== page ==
Short Fiction

Short Fiction Contest-winning story #51 — “Crossing the Ribbon,” by Linnea Kellar

“What are 4 or 5 of your all-time favorite Blue Note albums?”

Dianne Reeves, Nate Chinen, Gary Giddins, Michael Cuscuna, Eliane Elias and Ashley Kahn are among the 12 writers, musicians, and music executives who list and write about their favorite Blue Note albums

Pressed for All Time

In an excerpt from his book Pressed for All Time, Michael Jarrett interviews producer Creed Taylor about how he came to use tape overdubs during the 1957 Lambert, Hendricks, and Ross Sing a Song of Basie recording session

Art

“Thinking about the Truesdells” — a photo-narrative by Charles Ingham

Jazz History Quiz #128

Although he was famous for modernizing the sound of the Tommy Dorsey Orchestra -- “On the Sunny Side of the Street” was his biggest hit while working for Dorsey (pictured) -- this arranger will forever be best-known for his work with the Jimmie Lunceford Orchestra. Who is he?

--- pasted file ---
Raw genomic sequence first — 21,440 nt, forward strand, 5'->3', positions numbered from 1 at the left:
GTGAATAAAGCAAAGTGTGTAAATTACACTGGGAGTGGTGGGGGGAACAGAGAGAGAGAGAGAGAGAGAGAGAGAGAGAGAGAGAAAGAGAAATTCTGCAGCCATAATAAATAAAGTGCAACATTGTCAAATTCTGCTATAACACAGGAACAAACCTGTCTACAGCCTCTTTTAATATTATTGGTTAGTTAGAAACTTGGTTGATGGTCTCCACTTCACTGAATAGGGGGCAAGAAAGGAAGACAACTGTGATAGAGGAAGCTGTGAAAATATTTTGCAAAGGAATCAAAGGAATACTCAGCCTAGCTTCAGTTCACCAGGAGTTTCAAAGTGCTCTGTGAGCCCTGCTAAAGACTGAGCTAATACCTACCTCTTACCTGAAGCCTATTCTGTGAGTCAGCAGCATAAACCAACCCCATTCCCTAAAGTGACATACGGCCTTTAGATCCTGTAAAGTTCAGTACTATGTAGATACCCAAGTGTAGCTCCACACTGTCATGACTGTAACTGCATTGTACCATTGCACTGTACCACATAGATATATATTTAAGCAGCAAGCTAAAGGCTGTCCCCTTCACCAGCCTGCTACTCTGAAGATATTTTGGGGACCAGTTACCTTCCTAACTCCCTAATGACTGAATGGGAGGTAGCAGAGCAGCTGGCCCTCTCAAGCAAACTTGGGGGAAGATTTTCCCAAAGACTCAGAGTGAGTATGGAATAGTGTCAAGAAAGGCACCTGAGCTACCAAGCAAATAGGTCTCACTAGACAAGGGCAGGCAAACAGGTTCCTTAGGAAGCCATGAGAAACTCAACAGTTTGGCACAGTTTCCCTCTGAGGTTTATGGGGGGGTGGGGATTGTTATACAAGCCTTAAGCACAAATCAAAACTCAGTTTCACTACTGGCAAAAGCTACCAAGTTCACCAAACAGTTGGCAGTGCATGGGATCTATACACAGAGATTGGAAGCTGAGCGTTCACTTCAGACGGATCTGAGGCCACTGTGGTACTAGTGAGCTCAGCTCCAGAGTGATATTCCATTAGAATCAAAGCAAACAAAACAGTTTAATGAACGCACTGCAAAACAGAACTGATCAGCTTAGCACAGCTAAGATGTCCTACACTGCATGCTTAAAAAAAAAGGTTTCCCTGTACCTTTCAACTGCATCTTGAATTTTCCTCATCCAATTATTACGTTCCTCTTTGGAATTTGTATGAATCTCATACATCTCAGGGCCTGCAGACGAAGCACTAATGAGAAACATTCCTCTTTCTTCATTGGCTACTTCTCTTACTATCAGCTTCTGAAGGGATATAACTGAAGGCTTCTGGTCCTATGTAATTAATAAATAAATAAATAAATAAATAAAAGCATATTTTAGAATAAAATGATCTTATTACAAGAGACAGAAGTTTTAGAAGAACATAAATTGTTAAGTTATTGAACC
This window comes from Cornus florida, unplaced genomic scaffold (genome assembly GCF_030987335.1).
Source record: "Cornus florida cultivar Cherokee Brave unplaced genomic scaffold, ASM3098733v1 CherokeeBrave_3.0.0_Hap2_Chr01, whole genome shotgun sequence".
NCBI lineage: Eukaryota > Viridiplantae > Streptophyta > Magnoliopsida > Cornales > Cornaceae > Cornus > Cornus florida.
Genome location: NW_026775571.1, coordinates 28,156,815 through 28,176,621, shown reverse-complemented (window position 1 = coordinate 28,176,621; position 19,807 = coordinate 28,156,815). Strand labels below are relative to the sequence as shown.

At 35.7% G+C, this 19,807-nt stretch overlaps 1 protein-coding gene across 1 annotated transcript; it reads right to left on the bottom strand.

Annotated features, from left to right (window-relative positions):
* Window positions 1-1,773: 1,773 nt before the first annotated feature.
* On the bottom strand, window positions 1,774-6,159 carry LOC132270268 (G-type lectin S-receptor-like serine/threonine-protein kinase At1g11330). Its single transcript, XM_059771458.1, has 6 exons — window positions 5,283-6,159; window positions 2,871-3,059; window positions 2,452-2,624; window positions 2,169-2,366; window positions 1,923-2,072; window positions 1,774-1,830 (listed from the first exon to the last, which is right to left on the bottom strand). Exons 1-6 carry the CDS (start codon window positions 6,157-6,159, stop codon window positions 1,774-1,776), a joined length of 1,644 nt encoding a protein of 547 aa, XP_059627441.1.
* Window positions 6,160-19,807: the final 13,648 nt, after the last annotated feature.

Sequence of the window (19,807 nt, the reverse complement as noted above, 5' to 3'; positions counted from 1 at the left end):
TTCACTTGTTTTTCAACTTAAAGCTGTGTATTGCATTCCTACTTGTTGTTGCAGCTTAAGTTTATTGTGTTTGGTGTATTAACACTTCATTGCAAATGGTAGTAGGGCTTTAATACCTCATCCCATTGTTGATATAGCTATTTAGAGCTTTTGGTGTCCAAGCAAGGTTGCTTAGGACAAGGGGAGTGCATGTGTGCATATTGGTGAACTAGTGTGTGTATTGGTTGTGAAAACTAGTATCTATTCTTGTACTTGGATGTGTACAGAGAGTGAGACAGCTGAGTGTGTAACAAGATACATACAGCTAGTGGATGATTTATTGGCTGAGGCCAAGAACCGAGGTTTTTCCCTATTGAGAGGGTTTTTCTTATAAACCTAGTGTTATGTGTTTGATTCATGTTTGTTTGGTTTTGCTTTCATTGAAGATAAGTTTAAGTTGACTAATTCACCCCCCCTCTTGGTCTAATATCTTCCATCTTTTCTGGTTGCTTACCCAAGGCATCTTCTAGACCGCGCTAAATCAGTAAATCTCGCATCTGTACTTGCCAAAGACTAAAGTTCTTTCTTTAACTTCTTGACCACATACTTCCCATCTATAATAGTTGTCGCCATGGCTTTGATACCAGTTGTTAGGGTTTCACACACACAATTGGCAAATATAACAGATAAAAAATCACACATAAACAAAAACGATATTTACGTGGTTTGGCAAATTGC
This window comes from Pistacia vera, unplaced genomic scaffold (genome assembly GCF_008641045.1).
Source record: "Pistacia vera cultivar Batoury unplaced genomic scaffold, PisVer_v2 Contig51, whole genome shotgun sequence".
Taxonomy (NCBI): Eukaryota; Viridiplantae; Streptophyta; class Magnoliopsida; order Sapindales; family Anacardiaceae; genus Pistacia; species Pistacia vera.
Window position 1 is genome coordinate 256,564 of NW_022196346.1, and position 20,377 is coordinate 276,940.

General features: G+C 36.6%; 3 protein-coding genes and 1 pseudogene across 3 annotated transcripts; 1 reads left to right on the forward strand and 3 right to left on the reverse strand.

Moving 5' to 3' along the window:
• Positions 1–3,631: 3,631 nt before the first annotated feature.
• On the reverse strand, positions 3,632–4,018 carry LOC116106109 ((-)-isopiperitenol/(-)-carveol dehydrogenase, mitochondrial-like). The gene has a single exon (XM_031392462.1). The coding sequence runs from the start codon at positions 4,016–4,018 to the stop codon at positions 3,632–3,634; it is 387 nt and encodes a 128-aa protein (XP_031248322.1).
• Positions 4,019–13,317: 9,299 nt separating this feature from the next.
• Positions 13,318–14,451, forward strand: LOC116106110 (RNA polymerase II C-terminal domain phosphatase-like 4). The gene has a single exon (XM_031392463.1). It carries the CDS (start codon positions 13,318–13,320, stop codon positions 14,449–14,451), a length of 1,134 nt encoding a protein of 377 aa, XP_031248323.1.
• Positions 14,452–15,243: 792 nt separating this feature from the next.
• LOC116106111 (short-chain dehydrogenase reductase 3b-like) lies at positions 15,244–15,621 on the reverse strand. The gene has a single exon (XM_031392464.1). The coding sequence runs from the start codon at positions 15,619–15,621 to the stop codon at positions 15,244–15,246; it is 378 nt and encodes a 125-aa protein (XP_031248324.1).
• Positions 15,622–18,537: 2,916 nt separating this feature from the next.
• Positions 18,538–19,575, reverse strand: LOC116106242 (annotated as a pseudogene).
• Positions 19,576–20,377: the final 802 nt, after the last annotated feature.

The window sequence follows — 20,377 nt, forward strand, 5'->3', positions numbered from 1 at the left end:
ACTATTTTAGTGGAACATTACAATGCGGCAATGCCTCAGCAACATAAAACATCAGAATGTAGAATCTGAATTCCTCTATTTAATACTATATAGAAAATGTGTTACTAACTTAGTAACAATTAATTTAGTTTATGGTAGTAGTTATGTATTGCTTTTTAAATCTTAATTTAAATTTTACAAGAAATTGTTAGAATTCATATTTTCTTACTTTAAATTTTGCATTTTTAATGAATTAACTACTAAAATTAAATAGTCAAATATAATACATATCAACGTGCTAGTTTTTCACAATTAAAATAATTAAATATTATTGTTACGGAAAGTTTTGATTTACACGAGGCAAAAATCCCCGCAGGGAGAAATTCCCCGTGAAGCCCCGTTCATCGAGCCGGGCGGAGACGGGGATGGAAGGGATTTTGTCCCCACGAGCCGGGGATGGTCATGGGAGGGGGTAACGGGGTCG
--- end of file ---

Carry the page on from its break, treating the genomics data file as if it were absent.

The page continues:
Great Encounters

In this edition, Bob Dylan recalls what Thelonious Monk told him about music at New York’s Blue Note club in c. 1961.

Art

Jerry Jazz Musician regularly publishes a series of posts featuring excerpts of the photography and stories/captions found in Jazz in Available Light by Veryl Oakland. In this edition, Mr. Oakland's photographs and stories feature Stan Getz, Sun Ra, and Carla Bley.

Interviews

Maxine Gordon, author of Sophisticated Giant: The Life and Legacy of Dexter Gordon, discusses her late husband’s complex, fascinating life.

Cover Stories with Paul Morris

In this edition, Paul writes about jazz album covers that offer glimpses into intriguing corners of the culture of the 1950’s

Coming Soon

"The Photography Issue" will feature an interview with jazz photographer Carol Friedman (her photo of Wynton Marsalis is pictured), as well as with Michael Cuscuna on unreleased photos by Blue Note's Francis Wolff.

In the previous issue

Jeffrey Stewart, National Book Award and Pulitzer Prize-winning author of The New Negro: The Life of Alain Locke, is interviewed about Locke (pictured), the father of the Harlem Renaissance. Also in this issue…A new collection of jazz poetry; "On the Turntable," a new playlist of 19 recommended recordings by five jazz artists; three new podcasts by Bob Hecht; a new “Great Encounters”; several short stories; the photography of Veryl Oakland and Charles Ingham; a new Jazz History Quiz; and lots more…

Contributing writers

Site Archive